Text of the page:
05-18-2013, 09:14 AM
#1
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Recently I haven't been making the best coffee. The beans at home were decent but a bit stale, and the cheap electric blade grinder was inconsistent at best.

My dear brother recently came back from a trip to South America and was kind enough to send me some quality beans and I decided it was time to improve my coffee game.

Step 1:
[Image: SmA7OoX.jpg]

A Hario Skerton manual burr grinder. If you want something fairly bullet-proof that can handle coarse or fine grinds without breaking a sweat or the bank, this is the unit you want. I set it to 'fine grind' and it made a very consistent, espresso-grade grind. Plus you get a small workout Cool That being said, if you brew a lot of coffee, just go electric.

Step 2:
[Image: RQKT2XV.jpg]

I've been a French Press man for years but I've gotten a bit tired of cleaning it, since it's very easy for grinds to get into the mesh and very hard to get them out. After hearing a lot about the Aeropress, I decided to give it a try.

It's a pretty neat device. You put the larger shell of plastic (bottom in the pic) on top of a mug, adding some finely ground coffee. You then add water, mix and wait a bit, then use a plunger (top in the pic) to slowly press the water through the filter. All this takes under a minute, and you end up with what is best described as concentrated coffee. If you like espresso, drink up! (Note this isn't proper espresso but I thought it was pretty close.) If you like regular coffee, add some hot water. If you like lattes - you get the picture.

Cleanup is trivial, it consists of rinsing off some plastic pieces. The coffee grinds - because they are fine and have been compressed with air - come out as a disc that's easy to toss into the compost pile.


Anyway - I ended up with a nice "espresso" (no need for sugar even) and minimal clean-up work.

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 05-18-2013, 11:09 AM
#2
  • OldDog23
  • Senior Member
  • BeanTown MetroWest
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neat setup !

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 05-18-2013, 12:12 PM
#3
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Awesome idea. I use a french press and understand the grounds thing totally. I'll have to investigate this. I love lattes so concentrated coffee is what I go for.

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 05-18-2013, 01:11 PM
#4
  • freddy
  • Senior Member
  • San Diego, California, U.S.A.
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The Aeropress looks intriguing.

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 05-18-2013, 01:46 PM
#5
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Nice setup. But, for me, the espresso is this:

[Image: slide6.jpg]
Cool

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 05-19-2013, 07:02 AM
#6
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Yes it is. However, the Aeropress does make a nice cup of strong coffee with minimal fuss.
(05-18-2013, 01:46 PM)MrDentini Wrote: Nice setup. But, for me, the espresso is this:

Cool

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 05-19-2013, 03:21 PM
#7
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Hi lads,can you Americans please enlighten me,as a Brit my mainstay hot drink is tea,you can drink it with any meal,apart from a sunday roast type dinner.
To my mind the same can't be said about coffee,I love a cup of coffee first thing in the morning,but I can't see it going with the likes of steak and chips,or bacon and eggs,sweet things like pancakes, yes,but can it go very well with savoury type meals.?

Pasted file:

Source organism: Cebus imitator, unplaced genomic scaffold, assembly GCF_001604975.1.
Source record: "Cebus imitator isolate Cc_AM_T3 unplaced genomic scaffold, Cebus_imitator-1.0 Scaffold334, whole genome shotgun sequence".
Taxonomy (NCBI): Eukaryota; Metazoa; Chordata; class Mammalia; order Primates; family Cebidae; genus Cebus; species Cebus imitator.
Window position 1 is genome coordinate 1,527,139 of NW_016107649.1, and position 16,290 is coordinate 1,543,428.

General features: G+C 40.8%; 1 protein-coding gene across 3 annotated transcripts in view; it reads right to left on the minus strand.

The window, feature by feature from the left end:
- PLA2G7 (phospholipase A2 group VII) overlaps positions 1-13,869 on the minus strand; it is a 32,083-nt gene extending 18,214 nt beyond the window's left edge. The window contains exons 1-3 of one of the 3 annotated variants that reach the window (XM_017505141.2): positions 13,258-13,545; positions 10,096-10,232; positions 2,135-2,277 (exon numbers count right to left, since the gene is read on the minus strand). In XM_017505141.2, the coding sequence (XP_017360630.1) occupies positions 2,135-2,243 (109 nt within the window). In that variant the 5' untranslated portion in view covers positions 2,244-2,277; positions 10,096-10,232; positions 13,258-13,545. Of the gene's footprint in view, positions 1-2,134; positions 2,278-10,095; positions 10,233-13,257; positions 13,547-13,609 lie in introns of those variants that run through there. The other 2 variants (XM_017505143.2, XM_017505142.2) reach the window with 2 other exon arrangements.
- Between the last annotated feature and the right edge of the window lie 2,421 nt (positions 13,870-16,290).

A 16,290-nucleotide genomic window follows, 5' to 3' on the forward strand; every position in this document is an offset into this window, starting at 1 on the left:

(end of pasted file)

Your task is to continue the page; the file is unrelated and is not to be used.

Plus before de-caf was invented the American people must have been awake all night.
Please advise.
Sam.

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 05-19-2013, 03:41 PM
#8
  • freddy
  • Senior Member
  • San Diego, California, U.S.A.
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Hi Sam. Honestly, it's just a cultural difference and not a great one at that. Like you, I tend to have my coffee in the morning. However, if I am having a full breakfast of eggs, toast, fried potatoes, etc. (which is rare) then nothing beats a piping hot cup of coffee to go along with it. I love my tea as a mid-afternoon break.

When I visit a friend who lives outside of Buffalo, New York we tend to start the day with toast, cereal, and tea and then stop off for a coffee somewhere on the way to wherever we happen to be going.

Today, I don't think there really is as much of a cultural coffee/tea gap between the U.K. and the U.S.A. as there was fifty or sixty years ago and I think that in both countries it's pretty much whatever the individual feels like drinking.

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 05-19-2013, 04:04 PM
#9
  • Hanzo
  • Senior Member
  • Oakland, California
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(05-19-2013, 03:21 PM)geordie sam Wrote: Hi lads,can you Americans please enlighten me,as a Brit my mainstay hot drink is tea,you can drink it with any meal,apart from a sunday roast type dinner.
To my mind the same can't be said about coffee,I love a cup of coffee first thing in the morning,but I can't see it going with the likes of steak and chips,or bacon and eggs,sweet things like pancakes, yes,but can it go very well with savoury type meals.
Plus before de-caf was invented the American people must have been awake all night.
Please advise.
Sam.

You are right I think, tea can go with most meals, coffee no I think. Tea because of its consistency can quench the thirst coffee no , so I see a big mug or pot of tea with a meal as on target .Brits may nowadays like coffee in the morning because of the caffeine jolt that tea can' deliver. Coffee became popular during the Industrial Revolution when the world sped up changing the Old World tempo of the day, it allows people to keep up and awake to the demands of ever increased work days.

Also coffee unlike tea seems to have a property that suppresses appetite . I drink coffee pretty constantly but for the most part before, after , in place of meals/eating.

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 05-19-2013, 06:17 PM
#10
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Well caffeine is an appetite suppressant.

For me, if I get up early, I must have strong coffee with lots of milk (a latte). As an overall beverage, I much prefer tea. I drink so much iced tea my eyes float. Nothing beats a cup or glass of tea made from fresh dried leaves.